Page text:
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Unsafe tap water

(AP) -- Repairs to a California town's aging water system have tap water flowing again, but authorities say it's not safe to drink.

Residents in the San Joaquin Valley community of Goshen, which is in Tulare County near Visalia, have been using bottled water since a well pump failed last week.

The Fresno Bee said the tap water contains non-fecal coliform found in soil that entered the system through broken well pipes.

West Goshen residents now have running water by they are being told not to drink it until system flushing lowers bacteria levels. About 80 homes in the town of 3,000 are affected.

But the West Goshen Mutual Water Co.'s system is falling apart.

Experts say two 50-year-old wells are at the end of their useful life.

Mold cleanup

(AP) -- New York City is beginning a $15 million program to clean up at least 2,000 homes that became contaminated with mold after they flooded during Superstorm Sandy.

The program, paid for with private donations, comes following months of desperate pleas from storm victims and advocacy groups, who said mold had become a nightmare for many homeowners in flood-ravaged parts of the city.

People enrolled in the program will be able to get their homes treated for mold at no cost by either private contractors or trained volunteers.

Money for the project is being put up by three charities: The American Red Cross, the Robin Hood Foundation and the Mayor's Fund to Advance New York City. No federal, state or city tax dollars are involved.

Settlement documents

(Bloomberg) -- U.S. Senator Elizabeth Warren and Rep. Elijah Cummings have asked banking regulators to produce documents to show what was behind this month's settlements with 13 mortgage servicers for faulty foreclosures.

“It is critical that the OCC and the Federal Reserve disclose additional information about the scope of the harms found to establish confidence in the sufficiency and integrity of the settlement,” the two Democratic lawmakers wrote in a letter to Federal Reserve Chairman Ben S. Bernanke and Comptroller of the Currency Thomas Curry dated Thursday.

Warren and Cummings are seeking documents that outline the scope of harm to borrowers in the foreclosure missteps of 2009 and 2010, and for demographic details about the borrowers.

They are also asking for information on the performance and pay of independent consultants that the regulators ordered the servicers to hire in 2011 to review the foreclosures.

The lawmakers are asking that the documents be delivered by Feb. 22.

Tax credit extension

(Bloomberg) -- The extension of a U.S. wind-power tax credit will temper a plunge in demand for turbines over the next two years, according to the chief of General Electric Co.'s renewable energy unit.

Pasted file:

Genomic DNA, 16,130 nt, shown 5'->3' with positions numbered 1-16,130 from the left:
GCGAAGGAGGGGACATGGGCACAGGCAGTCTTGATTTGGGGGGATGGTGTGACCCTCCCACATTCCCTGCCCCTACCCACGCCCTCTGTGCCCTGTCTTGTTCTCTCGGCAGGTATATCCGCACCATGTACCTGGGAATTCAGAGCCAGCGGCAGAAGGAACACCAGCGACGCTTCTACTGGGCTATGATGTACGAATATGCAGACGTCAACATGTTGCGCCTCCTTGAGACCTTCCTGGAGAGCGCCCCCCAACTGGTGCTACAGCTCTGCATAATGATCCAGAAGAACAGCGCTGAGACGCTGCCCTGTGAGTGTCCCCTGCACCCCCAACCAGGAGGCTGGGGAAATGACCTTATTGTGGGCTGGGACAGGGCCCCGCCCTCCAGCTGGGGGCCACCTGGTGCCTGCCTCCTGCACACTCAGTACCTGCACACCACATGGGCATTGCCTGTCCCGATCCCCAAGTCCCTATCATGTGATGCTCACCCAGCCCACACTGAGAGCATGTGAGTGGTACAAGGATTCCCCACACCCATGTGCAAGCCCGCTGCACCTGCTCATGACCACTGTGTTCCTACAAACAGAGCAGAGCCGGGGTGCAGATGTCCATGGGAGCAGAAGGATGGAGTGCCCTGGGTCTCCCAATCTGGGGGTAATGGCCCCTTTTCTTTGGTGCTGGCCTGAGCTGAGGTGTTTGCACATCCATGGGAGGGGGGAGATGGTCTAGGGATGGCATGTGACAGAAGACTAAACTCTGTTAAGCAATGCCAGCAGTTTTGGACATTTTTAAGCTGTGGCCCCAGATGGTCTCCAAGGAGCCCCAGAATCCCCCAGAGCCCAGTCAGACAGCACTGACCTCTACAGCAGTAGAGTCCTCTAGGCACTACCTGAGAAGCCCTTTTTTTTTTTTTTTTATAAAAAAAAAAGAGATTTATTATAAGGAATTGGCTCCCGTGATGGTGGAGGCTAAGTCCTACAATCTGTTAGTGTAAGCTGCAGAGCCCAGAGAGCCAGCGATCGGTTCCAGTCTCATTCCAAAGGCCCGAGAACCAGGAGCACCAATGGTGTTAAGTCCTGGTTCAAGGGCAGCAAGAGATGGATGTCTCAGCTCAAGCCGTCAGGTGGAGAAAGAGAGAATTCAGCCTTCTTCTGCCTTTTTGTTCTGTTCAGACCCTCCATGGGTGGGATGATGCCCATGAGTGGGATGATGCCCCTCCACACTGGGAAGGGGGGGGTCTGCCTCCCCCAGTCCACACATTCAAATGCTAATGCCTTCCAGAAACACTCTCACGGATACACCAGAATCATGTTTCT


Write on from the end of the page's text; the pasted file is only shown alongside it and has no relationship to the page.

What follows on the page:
Installations in 2013 and 2014 may match the average annual levels that preceded a rush to finish projects by the end of 2012, when the credit was set to expire, said Vic Abate, GE (NYSE: GE) vice president, this past week.

U.S. demand had been about 5,000 megawatts to 6,000 megawatts a year before that surge, he said.

The production tax credit is 2.2 cents for every kilowatt-hour generated by wind-farm operators.

Without an extension, installations were projected to decline to 1,500 megawatts this year, according to a Bloomberg New Energy Finance forecast.

Post HQ for sale

(AP) -- The Washington Post is considering selling its 63-year-old downtown headquarters.

The Post reported that Publisher Katharine Weymouth made the announcement in an email to staff Friday morning.

She said the company's goal is to find “a more modern, bright, open and efficient building.”

Weymouth said The Post isn't tied to the location at 15th and L streets, Northwest, because its printing presses have not been located there for more than a decade.

The District of Columbia government assesses The Post's properties at nearly $80 million.

Some other major metropolitan newspapers have moved out of or leased their buildings, driven by industry struggles and the value of urban real estate.

Robo settlements

(AP) -- Utah will get $1.39 million in a national settlement covering improper home foreclosures and Iowa has been awarded $1.1 million.

The settlement deals with a practice known as “robo-signing,” when banks automatically sign off on foreclosures without properly reviewing documents. The settlement targets a company called Lender Processing Services (NYSE: LPS).

Utah and Iowa are twp of more than 40 states to receive money in the estimated $120 million national legal action.

Credit Suisse returning

(Bloomberg) -- Credit Suisse Group AG, the lender that fired 50 people when it closed its commercial mortgage bond unit more than 15 months ago, is approaching borrowers with potential terms on new loans that would be packaged into securities.